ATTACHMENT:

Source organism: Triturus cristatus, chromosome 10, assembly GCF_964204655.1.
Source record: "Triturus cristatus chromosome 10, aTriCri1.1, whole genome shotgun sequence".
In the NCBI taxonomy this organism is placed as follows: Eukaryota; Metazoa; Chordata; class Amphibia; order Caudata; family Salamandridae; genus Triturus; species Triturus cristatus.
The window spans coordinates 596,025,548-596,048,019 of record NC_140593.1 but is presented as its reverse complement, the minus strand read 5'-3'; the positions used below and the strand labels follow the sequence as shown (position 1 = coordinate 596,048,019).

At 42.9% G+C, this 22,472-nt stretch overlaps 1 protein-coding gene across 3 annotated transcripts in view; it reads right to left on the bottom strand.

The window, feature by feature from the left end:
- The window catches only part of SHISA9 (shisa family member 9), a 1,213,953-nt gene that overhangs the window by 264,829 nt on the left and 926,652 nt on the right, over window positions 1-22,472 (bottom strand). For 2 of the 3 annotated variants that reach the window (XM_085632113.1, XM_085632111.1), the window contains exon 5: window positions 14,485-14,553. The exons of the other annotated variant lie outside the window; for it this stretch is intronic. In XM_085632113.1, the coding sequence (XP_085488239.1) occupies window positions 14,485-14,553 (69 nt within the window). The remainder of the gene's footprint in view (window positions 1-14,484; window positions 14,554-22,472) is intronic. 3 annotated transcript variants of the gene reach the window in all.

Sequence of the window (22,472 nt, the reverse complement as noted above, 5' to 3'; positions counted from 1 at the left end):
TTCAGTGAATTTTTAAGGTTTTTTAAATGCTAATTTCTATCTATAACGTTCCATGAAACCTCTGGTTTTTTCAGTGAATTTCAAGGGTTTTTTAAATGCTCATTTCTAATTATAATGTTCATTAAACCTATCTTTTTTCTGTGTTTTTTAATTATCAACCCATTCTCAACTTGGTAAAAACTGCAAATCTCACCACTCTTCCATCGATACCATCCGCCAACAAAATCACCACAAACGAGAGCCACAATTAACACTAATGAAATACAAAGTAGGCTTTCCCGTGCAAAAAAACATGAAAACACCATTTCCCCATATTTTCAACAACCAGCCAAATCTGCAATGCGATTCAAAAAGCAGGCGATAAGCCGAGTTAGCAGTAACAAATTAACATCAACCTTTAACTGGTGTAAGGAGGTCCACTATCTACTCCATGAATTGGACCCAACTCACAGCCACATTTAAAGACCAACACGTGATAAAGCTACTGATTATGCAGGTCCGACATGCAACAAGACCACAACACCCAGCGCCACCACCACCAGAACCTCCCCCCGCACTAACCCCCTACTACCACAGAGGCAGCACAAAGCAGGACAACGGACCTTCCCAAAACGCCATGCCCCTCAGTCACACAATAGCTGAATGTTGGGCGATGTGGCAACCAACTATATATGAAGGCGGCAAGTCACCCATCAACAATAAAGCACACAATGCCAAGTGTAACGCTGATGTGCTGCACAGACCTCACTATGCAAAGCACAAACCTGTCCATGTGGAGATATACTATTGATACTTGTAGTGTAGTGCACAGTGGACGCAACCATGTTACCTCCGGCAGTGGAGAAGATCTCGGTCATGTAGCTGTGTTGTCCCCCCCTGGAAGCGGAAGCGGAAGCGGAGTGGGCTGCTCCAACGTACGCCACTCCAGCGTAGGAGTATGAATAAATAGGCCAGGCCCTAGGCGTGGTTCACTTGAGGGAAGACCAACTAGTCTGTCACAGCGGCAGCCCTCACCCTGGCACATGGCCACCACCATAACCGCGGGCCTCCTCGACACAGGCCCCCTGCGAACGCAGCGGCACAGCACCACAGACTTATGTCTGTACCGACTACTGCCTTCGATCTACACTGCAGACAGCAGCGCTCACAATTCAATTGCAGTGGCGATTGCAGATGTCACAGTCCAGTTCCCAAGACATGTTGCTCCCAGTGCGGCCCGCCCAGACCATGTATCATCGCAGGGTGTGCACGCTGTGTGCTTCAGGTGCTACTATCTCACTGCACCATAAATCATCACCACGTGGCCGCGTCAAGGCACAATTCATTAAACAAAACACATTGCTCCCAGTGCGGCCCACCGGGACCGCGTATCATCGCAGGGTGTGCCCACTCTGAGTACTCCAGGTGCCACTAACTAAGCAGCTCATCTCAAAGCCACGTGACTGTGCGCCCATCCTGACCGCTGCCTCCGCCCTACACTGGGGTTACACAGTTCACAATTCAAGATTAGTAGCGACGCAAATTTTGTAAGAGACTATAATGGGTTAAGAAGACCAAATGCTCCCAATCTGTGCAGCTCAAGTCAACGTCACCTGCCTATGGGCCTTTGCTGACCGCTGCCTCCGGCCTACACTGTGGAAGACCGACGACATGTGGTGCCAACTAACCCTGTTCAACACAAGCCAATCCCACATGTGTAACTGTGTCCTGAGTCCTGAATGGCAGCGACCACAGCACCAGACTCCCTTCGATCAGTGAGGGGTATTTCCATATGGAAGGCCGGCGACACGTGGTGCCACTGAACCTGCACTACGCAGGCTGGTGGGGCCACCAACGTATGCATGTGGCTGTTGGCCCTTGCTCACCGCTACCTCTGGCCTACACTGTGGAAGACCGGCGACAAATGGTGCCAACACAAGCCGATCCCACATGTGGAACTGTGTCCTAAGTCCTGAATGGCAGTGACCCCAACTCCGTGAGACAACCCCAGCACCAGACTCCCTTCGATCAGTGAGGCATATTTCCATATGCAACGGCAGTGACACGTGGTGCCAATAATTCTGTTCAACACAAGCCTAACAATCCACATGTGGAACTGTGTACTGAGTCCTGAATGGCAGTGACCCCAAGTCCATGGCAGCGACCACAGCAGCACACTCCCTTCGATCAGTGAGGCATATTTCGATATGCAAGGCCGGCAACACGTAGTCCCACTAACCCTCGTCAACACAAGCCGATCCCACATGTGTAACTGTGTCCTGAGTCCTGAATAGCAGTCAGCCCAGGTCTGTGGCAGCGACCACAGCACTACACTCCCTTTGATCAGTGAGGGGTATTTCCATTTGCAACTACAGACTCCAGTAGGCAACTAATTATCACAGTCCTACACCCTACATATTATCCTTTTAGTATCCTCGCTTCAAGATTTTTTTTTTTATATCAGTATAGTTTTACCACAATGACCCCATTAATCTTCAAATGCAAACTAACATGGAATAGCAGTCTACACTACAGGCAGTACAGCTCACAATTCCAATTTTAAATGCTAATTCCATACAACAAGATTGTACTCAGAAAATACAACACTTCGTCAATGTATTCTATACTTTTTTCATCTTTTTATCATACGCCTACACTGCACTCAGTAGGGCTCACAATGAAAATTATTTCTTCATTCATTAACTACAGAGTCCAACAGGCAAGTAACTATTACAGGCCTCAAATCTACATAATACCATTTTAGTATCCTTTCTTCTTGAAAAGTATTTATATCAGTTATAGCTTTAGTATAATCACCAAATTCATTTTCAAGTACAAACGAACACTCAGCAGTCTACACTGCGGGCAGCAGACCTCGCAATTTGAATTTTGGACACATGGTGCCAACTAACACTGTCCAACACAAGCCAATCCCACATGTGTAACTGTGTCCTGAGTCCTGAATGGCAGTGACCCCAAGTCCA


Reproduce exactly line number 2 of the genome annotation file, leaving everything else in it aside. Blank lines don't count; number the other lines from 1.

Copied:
Source record: "Triturus cristatus chromosome 10, aTriCri1.1, whole genome shotgun sequence".